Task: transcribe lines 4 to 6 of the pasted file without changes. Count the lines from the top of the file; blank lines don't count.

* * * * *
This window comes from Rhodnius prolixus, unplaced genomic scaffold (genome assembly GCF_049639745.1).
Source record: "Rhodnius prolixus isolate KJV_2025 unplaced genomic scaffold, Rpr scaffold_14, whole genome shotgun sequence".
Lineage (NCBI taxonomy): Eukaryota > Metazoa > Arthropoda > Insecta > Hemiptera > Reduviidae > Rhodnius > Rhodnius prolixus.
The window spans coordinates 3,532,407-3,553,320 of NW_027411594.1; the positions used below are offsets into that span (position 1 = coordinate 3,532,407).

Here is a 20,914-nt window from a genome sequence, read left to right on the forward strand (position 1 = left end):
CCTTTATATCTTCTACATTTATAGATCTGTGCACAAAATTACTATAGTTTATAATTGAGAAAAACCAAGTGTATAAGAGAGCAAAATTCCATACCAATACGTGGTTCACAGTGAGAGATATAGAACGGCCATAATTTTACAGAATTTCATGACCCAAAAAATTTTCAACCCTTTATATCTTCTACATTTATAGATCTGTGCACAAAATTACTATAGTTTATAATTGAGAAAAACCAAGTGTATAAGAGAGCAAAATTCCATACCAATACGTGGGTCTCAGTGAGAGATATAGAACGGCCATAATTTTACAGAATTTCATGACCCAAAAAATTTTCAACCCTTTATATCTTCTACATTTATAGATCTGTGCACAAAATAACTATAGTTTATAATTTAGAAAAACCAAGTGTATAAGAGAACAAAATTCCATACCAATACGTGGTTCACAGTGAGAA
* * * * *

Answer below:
The window spans coordinates 3,532,407-3,553,320 of NW_027411594.1; the positions used below are offsets into that span (position 1 = coordinate 3,532,407).

Here is a 20,914-nt window from a genome sequence, read left to right on the forward strand (position 1 = left end):
CCTTTATATCTTCTACATTTATAGATCTGTGCACAAAATTACTATAGTTTATAATTGAGAAAAACCAAGTGTATAAGAGAGCAAAATTCCATACCAATACGTGGTTCACAGTGAGAGATATAGAACGGCCATAATTTTACAGAATTTCATGACCCAAAAAATTTTCAACCCTTTATATCTTCTACATTTATAGATCTGTGCACAAAATTACTATAGTTTATAATTGAGAAAAACCAAGTGTATAAGAGAGCAAAATTCCATACCAATACGTGGGTCTCAGTGAGAGATATAGAACGGCCATAATTTTACAGAATTTCATGACCCAAAAAATTTTCAACCCTTTATATCTTCTACATTTATAGATCTGTGCACAAAATAACTATAGTTTATAATTTAGAAAAACCAAGTGTATAAGAGAACAAAATTCCATACCAATACGTGGTTCACAGTGAGAA